Arseny Avraamov – Symphony Of Factory Sirens (Public Event, Baku 1922)
Arseny Mikhailovich Avraamov (born Krasnokutsky, 1886, died Moscow, 1944) was an avant-garde Russian composer and theorist. He studied at the music school of the Moscow Philharmonic Society, with private composition lessons from Sergey Taneyev. He refused to fight in World War I, and fled the country to work, among other things, as a circus artist. Returning in 1917, he went on to compose his famous “Simfoniya gudkov” and was a pioneer in Russian sound on film techniques. Among his other achievements were the invention of graphic-sonic art, produced by drawing directly onto magnetic tape, and an “Ultrachromatic” 48-tone microtonal system, presented in his thesis, “The Universal System of Tones,” in Berlin, Frankfurt, and Stuttgart in 1927. His microtonal system predated the creation of the Petrograd Society for Quarter-Tone Music in 1923, by Georgii Rimskii-Korsakov.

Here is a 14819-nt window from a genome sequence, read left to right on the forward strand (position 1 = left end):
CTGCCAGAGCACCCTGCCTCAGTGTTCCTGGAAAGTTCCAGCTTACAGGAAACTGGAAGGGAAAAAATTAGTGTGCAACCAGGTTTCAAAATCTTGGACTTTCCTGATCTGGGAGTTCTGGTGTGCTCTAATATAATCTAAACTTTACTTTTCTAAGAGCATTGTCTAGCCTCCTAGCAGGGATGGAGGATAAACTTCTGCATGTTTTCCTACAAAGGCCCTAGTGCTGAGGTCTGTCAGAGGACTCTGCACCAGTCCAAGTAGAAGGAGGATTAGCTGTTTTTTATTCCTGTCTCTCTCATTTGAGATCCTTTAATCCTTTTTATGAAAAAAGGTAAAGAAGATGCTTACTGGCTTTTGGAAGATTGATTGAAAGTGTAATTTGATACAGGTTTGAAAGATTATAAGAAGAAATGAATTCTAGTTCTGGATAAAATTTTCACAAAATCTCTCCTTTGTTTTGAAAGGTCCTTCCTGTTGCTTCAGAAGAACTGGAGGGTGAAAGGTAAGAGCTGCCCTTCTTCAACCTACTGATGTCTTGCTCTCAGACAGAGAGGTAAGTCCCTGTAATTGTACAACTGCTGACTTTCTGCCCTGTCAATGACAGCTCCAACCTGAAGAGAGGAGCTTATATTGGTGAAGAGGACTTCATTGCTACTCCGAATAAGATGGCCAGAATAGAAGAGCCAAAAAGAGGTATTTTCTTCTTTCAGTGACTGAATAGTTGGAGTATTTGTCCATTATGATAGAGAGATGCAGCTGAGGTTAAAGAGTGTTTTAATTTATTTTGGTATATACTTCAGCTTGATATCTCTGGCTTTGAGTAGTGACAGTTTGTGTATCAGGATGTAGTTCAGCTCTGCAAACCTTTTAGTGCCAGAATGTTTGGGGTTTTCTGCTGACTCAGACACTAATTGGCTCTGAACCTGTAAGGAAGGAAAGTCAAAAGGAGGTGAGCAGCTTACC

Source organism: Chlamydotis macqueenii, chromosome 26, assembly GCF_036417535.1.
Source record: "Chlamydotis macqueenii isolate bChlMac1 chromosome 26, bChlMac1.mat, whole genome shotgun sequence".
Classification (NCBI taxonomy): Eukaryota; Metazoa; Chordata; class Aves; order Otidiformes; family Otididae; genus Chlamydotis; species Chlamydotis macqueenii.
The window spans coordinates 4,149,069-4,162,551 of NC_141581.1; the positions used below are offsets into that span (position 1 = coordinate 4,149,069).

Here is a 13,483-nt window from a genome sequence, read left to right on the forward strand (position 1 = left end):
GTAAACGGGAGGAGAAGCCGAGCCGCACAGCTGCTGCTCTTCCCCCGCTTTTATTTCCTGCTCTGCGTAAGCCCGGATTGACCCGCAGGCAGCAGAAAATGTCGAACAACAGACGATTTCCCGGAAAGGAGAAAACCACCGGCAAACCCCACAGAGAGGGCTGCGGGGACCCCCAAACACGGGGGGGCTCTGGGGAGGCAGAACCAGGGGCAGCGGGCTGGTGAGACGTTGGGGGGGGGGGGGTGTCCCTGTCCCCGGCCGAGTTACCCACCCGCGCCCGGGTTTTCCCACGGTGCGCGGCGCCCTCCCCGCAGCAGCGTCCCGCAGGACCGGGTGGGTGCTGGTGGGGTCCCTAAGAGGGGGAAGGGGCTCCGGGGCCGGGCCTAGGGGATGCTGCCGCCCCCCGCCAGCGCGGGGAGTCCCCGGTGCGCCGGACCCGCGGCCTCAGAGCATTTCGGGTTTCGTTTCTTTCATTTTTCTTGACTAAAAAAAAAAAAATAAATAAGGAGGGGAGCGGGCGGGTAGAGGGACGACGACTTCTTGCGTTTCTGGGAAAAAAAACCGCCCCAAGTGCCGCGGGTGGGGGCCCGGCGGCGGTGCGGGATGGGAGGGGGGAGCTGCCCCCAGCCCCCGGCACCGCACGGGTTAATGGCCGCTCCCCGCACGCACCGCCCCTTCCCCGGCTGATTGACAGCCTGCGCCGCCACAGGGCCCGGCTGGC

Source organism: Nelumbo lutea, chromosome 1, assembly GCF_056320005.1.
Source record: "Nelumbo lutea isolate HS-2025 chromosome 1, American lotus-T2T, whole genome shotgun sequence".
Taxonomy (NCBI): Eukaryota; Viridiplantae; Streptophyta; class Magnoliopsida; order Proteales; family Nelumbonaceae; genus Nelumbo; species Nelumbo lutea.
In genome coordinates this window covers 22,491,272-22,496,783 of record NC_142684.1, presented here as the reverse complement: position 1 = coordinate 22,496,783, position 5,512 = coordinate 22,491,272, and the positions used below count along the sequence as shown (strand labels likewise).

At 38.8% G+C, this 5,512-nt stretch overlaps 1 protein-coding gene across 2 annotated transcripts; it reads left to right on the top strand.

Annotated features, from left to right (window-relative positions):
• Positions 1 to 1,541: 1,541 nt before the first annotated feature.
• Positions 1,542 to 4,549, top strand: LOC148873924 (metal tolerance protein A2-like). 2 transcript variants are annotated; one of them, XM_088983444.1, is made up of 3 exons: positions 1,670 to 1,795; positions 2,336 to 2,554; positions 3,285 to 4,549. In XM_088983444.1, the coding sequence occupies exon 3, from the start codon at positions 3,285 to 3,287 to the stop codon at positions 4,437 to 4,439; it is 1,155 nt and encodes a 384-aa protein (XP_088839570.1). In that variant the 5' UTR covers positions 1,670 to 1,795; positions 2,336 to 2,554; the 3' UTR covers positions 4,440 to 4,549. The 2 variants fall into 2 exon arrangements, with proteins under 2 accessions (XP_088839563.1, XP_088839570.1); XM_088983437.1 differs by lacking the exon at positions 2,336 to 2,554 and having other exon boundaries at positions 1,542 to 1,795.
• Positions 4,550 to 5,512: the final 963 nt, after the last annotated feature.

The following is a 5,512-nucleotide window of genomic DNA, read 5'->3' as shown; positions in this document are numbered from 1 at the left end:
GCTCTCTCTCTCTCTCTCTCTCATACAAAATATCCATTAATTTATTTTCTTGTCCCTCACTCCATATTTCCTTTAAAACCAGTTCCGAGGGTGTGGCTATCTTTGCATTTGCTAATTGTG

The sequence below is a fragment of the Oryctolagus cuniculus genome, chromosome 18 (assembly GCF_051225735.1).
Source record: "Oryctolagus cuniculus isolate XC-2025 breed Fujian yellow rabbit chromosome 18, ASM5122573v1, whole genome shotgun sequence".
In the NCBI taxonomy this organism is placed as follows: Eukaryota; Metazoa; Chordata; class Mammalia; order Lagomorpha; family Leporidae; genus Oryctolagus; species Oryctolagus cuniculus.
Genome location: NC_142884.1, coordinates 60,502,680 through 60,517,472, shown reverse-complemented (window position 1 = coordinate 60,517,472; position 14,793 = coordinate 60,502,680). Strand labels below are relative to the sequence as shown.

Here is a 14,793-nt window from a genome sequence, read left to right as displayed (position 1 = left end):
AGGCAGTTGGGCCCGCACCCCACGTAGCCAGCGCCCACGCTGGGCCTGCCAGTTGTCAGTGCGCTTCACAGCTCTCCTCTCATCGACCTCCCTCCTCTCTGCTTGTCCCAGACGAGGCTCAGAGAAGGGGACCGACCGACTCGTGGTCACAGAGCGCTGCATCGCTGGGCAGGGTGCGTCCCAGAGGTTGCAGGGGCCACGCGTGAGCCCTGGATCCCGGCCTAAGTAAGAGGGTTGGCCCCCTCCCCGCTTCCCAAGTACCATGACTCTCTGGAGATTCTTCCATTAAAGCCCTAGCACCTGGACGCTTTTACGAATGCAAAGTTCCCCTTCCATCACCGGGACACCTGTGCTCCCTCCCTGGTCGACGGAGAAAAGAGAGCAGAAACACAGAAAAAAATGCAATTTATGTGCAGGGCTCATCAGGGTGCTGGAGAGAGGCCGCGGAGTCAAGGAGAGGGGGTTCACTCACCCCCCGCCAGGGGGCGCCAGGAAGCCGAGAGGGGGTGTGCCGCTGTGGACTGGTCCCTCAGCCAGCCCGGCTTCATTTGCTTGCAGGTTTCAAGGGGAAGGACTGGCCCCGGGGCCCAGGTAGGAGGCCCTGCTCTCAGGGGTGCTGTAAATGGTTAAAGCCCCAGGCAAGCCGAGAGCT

Today, his most famous work is Simfoniya gudkov (Гудковая симфония, “Symphony of factory sirens”). This piece involved navy ship sirens and whistles, bus and car horns, factory sirens, cannons, the foghorns of the entire Soviet flotilla in the Caspian Sea, artillery guns, machine guns, hydro-airplanes, a specially designed “whistle main,” and renderings of Internationale and Marseillaise by a mass band and choir. The piece was conducted by a team of conductors using flags and pistols. It was performed in the city of Baku in 1922, celebrating the fifth anniversary of the 1917 October Revolution, and less successfully in Moscow, a year later. [source]
“By knowing the way to record the most complex sound textures by means of a phonograph, after analysis of the curve structure of the sound groove, directing the needle of the resonating membrane, one can create synthetically any, even most fantastic sound by making a groove with a proper structure of shape and depth”.
From “Upcoming Science of Music and the New Era in the History of Music” by Avraamov, published in 1916.
Arsenij Avraamov conducting “Symphony of the Factory Sirens” using two flaming torches (c.1923)